Remember the peacock caterpillars that Ian found in the nettle beds between Simpson’s Field and the Arboretum?
At the weekend, he found and photographed one of their chrysalises hanging from a nettle stem. He emailed this:
‘When walking back from the work party last Wednesday we had a look at the nettle patch in Simpsons where there had been several Peacock nests. Today I had another look and found a chrysalis – rather beautiful.’
Inside a chrysalis, the caterpillar produces enzymes and, in effect, digests itself. If you were to cut open a chrysalis at this stage, a kind of caterpillar soup would ooze out. In the soup are imaginal discs: small, highly organised groups of cells that survive the digestive process and act like a blueprint, an instruction manual, for building a butterfly.
When a caterpillar is developing inside its egg, it grows an imaginal disc for each of the body parts it will need as a mature butterfly: leg imaginal discs, antenna imaginal discs, wing imaginal discs and so on. Inside the chrysalis, triggered by the enzymes, the imaginal discs, just a few cells at first, begin to grow rapidly. They use the proteins from the caterpillar soup as fuel, and grow all the bits needed to make an adult butterfly.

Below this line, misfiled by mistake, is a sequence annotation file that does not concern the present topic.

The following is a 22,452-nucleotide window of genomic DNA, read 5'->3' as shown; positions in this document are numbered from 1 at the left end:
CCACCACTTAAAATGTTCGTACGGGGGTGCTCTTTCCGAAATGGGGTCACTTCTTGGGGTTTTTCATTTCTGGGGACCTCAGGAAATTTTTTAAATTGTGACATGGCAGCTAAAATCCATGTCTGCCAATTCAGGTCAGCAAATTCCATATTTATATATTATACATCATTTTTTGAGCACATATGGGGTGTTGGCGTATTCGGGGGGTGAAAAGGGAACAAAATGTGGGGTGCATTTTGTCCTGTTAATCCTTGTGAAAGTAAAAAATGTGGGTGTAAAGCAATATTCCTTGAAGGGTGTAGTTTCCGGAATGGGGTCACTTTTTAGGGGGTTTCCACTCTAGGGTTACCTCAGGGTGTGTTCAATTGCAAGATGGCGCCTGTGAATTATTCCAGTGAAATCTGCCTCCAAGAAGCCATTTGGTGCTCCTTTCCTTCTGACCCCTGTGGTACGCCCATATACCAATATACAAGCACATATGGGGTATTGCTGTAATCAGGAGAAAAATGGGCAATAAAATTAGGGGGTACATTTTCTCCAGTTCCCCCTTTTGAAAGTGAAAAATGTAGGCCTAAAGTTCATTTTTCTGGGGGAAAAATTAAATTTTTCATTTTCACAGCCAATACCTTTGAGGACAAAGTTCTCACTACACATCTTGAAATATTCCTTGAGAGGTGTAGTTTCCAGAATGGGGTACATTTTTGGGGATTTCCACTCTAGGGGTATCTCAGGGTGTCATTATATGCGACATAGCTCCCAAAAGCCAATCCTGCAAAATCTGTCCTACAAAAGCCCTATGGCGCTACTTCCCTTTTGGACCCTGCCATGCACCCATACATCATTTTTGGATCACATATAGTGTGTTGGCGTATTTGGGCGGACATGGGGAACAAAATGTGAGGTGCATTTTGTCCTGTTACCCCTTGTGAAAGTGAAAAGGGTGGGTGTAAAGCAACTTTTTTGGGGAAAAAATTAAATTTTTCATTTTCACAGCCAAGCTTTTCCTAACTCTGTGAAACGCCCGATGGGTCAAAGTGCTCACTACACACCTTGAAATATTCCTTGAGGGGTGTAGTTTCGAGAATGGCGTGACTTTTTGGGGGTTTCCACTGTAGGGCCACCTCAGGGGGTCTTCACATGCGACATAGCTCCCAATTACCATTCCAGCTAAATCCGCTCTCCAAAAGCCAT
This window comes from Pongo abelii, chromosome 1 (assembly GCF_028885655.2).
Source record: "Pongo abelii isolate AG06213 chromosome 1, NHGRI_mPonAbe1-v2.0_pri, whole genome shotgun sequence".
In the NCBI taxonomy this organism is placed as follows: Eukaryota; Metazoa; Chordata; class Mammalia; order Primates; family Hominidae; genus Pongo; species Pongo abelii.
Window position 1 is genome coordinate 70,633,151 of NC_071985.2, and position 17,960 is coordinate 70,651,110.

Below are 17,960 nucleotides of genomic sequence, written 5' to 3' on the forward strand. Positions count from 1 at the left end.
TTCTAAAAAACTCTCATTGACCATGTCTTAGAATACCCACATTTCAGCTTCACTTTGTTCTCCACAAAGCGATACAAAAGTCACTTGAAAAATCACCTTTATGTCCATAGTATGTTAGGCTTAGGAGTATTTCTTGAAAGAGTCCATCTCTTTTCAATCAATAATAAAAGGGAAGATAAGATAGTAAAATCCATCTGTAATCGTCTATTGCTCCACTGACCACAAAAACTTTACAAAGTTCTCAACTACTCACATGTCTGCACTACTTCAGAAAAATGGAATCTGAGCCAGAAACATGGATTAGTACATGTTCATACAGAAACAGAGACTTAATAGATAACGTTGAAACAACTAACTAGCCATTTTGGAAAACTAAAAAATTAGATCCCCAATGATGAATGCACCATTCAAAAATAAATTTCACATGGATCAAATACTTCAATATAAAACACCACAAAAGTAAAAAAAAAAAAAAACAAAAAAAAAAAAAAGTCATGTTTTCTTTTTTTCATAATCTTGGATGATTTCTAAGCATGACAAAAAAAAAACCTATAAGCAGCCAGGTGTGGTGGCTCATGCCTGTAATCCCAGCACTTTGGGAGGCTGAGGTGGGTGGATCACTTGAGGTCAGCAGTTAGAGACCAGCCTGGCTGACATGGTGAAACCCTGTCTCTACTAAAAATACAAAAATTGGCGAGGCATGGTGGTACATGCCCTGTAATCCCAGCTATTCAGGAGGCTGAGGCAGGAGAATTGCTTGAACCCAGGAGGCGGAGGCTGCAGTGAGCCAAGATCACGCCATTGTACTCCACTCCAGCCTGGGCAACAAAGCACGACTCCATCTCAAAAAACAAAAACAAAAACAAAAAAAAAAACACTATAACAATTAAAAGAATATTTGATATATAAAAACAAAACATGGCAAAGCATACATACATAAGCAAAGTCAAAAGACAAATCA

It takes about two weeks to assemble a butterfly this way but not all species hatch immediately; some can delay hatching, sometimes for years, until the conditions are right. The peacock butterfly does seem to delay its hatching until the early morning of a fine day about two weeks after pupation.
So, early morning dog walkers, please keep an eye out in the next few days for an adult peacock butterfly somewhere near the nettle beds on the right hand side of the track as you go up the hill.
Click for more butterflies: